2nd Semester Study Guide.docx

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Dec 5, 2012 (4 years and 10 months ago)

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Semester
2

Study Guide


A note about studying for Biology: This course contains a large amount of information. You cannot
possibly understand the concepts without first understanding the terminology. However, this does not
mean that you should just
study definitions. This will not be enough. You have to fully understand the
content and the big picture in order to be successful on the final exam.



This study guide is meant as a tool to help you focus your study. However, there are concepts not loc
ated
on this guide that may appear on the test. Ex
-

If we had a conversation about the 47 year old primate
fossil recently discovered, you have to know its relevance even if not on the guide.


Materials: Your primary source materials are in order of impo
rtance:


1.

Quizes and Tests

2.

Diagrams

3.

Notes

4.

Labs and Assignments

5.

Textbook


A Basic Overview of the Concepts


Mitosis and Meiosis



Cell Cycle



Mitosis



Meiosis



Karyotyping


Molecular Genetics



Structure and function of DNA



Transcription



Translation



Mutations


Classical Genetics



Monohybrid and Dihybrid Crosses



Incomplete and Codominance



Sex Linkage



Pedigree Analysis


Evolution



Age of Earth



Mechanisms of evolution



Evidence of evolution






Mitosis


Objectives:

1.

Define the terms cell cycle and mitosis.


2.

Identify
the type of tissue in which mitosis occurs and state at least four reasons for mitosis.


3.

Summarize briefly the events that occur in the cell before it undergoes mitosis (ie
-
interphase).


4.

Define the following terms:

a)

DNA

b)

centriole

c)

chromosome

d)

spindle

e)

chromat
id

f)

mother cell

g)

centromere

h)

daughter cell


5.

Identify the four phases of mitosis and outline the nuclear events of each phase.


6.

Describe factors that control, initiate or inhibit mitosis.


7.

Using a prepared slide of onion root cells, sketch diagrams of the four phases of mitosis and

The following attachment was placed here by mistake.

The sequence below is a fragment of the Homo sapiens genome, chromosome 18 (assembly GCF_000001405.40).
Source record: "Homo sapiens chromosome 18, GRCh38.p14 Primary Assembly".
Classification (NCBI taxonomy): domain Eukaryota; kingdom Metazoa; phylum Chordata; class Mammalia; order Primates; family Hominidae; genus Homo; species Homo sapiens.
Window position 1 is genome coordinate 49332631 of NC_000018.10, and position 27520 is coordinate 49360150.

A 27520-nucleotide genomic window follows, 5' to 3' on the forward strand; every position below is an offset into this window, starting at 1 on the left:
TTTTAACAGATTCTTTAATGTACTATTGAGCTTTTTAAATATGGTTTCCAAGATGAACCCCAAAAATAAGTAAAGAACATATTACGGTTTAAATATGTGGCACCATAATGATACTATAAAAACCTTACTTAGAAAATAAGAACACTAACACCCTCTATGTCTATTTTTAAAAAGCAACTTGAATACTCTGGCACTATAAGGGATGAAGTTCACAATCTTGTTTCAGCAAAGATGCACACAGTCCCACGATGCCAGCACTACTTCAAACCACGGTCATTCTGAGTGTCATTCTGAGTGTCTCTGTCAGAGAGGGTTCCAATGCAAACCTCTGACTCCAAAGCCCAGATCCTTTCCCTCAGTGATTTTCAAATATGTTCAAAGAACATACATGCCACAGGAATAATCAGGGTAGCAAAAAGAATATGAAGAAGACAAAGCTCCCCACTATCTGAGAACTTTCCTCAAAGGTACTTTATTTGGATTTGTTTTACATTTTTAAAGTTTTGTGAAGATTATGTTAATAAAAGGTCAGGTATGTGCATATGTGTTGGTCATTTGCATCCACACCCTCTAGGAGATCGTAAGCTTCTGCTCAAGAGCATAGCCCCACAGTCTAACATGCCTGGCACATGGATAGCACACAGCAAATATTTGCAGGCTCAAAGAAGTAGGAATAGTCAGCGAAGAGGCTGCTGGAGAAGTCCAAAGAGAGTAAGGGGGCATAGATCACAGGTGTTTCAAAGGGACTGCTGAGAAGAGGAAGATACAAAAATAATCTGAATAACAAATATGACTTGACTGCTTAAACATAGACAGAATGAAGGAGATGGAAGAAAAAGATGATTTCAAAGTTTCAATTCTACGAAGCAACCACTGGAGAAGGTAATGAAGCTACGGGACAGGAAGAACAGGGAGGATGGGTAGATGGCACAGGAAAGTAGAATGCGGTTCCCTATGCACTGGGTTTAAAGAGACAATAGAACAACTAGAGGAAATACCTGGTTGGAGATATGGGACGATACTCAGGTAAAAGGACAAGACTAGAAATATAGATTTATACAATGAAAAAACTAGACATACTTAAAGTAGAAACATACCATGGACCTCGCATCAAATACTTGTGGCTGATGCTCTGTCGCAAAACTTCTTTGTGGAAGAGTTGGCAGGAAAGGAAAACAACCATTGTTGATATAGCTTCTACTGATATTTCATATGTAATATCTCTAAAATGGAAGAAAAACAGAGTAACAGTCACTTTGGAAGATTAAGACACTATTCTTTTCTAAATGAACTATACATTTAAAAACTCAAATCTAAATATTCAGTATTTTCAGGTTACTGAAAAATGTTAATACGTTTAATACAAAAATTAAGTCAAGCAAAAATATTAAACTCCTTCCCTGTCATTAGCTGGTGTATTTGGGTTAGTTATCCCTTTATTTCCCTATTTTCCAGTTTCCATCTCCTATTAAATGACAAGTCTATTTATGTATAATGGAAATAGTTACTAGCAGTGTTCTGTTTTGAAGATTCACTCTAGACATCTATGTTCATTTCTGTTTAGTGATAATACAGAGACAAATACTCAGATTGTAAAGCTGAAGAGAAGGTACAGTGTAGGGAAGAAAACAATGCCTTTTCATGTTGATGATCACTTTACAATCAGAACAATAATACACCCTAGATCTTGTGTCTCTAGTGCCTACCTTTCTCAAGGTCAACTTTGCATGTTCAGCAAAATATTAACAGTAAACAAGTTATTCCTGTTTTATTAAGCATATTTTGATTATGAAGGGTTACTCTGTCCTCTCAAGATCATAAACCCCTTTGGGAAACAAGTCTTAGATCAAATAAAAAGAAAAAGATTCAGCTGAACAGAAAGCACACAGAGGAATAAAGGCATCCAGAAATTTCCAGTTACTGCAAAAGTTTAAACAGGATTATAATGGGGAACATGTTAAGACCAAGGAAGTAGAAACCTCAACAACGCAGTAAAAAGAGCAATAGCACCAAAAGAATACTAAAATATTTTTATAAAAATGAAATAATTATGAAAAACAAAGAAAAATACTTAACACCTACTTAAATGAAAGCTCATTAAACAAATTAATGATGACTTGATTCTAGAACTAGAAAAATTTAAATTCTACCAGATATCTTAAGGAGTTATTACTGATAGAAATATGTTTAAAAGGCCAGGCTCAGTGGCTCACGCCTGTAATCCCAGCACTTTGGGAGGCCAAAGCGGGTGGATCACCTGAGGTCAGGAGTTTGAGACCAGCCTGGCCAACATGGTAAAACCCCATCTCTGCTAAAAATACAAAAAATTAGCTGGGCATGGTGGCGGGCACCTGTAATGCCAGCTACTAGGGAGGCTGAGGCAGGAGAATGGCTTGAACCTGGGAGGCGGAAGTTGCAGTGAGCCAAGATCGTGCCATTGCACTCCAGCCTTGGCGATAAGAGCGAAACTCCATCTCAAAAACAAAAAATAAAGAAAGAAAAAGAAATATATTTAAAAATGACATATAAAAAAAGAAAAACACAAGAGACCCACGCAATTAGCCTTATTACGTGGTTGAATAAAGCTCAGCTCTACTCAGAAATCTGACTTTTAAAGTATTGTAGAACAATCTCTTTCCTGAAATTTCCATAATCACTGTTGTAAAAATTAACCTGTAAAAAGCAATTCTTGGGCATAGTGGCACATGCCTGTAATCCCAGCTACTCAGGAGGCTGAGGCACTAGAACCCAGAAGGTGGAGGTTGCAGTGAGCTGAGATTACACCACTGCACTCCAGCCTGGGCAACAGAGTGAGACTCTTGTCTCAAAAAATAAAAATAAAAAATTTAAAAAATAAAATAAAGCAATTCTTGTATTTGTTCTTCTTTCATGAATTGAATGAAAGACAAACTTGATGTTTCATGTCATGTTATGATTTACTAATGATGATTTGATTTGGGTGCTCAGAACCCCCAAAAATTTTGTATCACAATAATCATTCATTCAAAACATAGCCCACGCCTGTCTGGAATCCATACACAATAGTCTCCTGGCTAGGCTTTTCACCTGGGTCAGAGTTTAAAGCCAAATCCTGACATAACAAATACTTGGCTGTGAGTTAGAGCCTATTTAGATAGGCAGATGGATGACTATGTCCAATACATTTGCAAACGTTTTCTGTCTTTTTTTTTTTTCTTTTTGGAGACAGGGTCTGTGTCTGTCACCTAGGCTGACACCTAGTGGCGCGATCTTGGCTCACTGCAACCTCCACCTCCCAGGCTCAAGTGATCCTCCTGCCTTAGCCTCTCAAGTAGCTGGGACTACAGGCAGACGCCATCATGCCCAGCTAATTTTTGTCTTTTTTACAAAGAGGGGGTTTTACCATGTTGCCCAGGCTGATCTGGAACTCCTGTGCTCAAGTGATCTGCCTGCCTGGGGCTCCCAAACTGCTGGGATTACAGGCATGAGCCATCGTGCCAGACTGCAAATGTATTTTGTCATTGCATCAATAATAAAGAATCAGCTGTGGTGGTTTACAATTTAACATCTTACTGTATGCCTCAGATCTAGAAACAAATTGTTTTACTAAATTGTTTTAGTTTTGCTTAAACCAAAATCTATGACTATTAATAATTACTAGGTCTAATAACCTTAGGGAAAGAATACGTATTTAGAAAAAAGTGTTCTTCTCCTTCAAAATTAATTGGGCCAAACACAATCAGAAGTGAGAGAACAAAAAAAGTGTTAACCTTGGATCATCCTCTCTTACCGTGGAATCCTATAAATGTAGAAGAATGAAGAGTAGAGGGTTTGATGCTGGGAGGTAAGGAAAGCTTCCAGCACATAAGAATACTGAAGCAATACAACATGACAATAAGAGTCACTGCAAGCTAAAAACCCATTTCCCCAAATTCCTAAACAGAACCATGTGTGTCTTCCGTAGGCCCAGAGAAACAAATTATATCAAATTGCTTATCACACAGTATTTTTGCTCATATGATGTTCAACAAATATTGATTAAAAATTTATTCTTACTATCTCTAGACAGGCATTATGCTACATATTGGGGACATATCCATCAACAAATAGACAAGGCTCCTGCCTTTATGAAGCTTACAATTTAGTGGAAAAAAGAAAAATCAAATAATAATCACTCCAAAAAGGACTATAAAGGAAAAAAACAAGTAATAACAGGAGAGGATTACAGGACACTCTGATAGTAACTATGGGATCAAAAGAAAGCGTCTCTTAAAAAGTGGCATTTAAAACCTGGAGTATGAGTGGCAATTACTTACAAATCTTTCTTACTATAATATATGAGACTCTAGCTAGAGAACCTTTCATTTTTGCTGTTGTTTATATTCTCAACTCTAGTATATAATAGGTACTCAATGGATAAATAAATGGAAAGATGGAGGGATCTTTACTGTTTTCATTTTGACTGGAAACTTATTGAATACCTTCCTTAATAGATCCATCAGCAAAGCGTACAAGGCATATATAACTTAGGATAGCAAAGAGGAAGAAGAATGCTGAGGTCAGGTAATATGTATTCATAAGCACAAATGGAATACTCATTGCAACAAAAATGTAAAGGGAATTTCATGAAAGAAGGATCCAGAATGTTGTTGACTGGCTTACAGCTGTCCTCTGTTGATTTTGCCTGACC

interphase, and label the following structures:

a)

chromosome


b)

nucleolus

c)

chromatid


d)

spindle fibres

e)

centromere


f)

metaphase plate

g)

nuclear membrane


h)

cell plate


8.

Calculat
e the duration of mitosis and interphase from the observation of onion root tip cells.


9.

Define cytokinesis and explain how it differs between plant and animal cells.


10.

Describe the process of cloning.


11.

Explain how cancer is related to the process of mitosis
.


12.

Describe four differences between cancer cells and normal cells.


13.

Describe differences between the old and new theory of cancer.





Meiosis


Objectives:

1.

Define the term meiosis and state the reason why meiosis occurs.


2.

Identify the type of tissue in
which meiosis occurs.


3.

Summarize briefly the events that occur in the cell before it undergoes mitosis.


4.

Define the following terms:

a)

homologous pair

b)

sexual reproduction

c)

haploid


d)

asexual reproduction

e)

diploid


f)

gamete

g)

tetrad


h)

zygote


5.

Compare spermatogenesis and oogenesis with respect to the number of viable sperm and ova
produced.


6.

State the advantage of only one viable egg from one complete meiotic division.


7.

Using diagrams of the phases of complete meiosis, identify each phase and
state the changes that
occur in each stage.


8.

In the above diagrams, the student must be able to identify and label the following structures and to
state the function of each structure:

a)

chromatin

b)

spindle fibre

c)

chromatid

d)

equatorial plate

e)

chromoso
me

f)

nuclear membrane

g)

homologous chromosome

h)

nucleolus

i)

centromere

j)

nucleolus

k)

centriole

l)

cell plate (division plate)


9.

Explain the significance of synapsis and crossing
-
over in meiosis.


10.

At the conclusion of this lesson the student must be

able to compare and contrast the
processes of mitosis and meiosis with respect to:

a)

number of divisions

b)

chromosome number in resulting cells

c)

number of cells resulting from one complete division

d)

possibility of genetic differences occurring during the proces
s

e)

site of occurrence


11.

Explain how nondisjunction occurs and its significance.


12.

Describe the reproductive technologies used to diagnose chromosomal abnormalities.


13.

Prepare a karyotype chart and use it to diagnose genetic disorders such as Down Syndrome,
Tur
ner Syndrome and Klinefelter Syndrome.



Reproductive Strategies


Objectives:

1.

Differentiate between asexual and sexual reproduction, and describe advantages and
disadvantages of each reproductive strategy.


2.

Compare asexual reproductive strategies such as
budding, binary fission and spore
formation.


3.

Identify a group of organisms that has reproduced asexually for hundreds of millions of
years, and explain why this reproductive strategy has been successful for these organisms.


4.

Describe alternation of genera
tions as the life history of plants, using the following terms:

a)

haploid phase

b)

diploid phase

c)

mitosis

d)

gametes

e)

meiosis

f)

zygote

g)

fertilization


5.

Describe the reproductive pattern (life history) of higher animals.


Students should be able to demonstrate the interr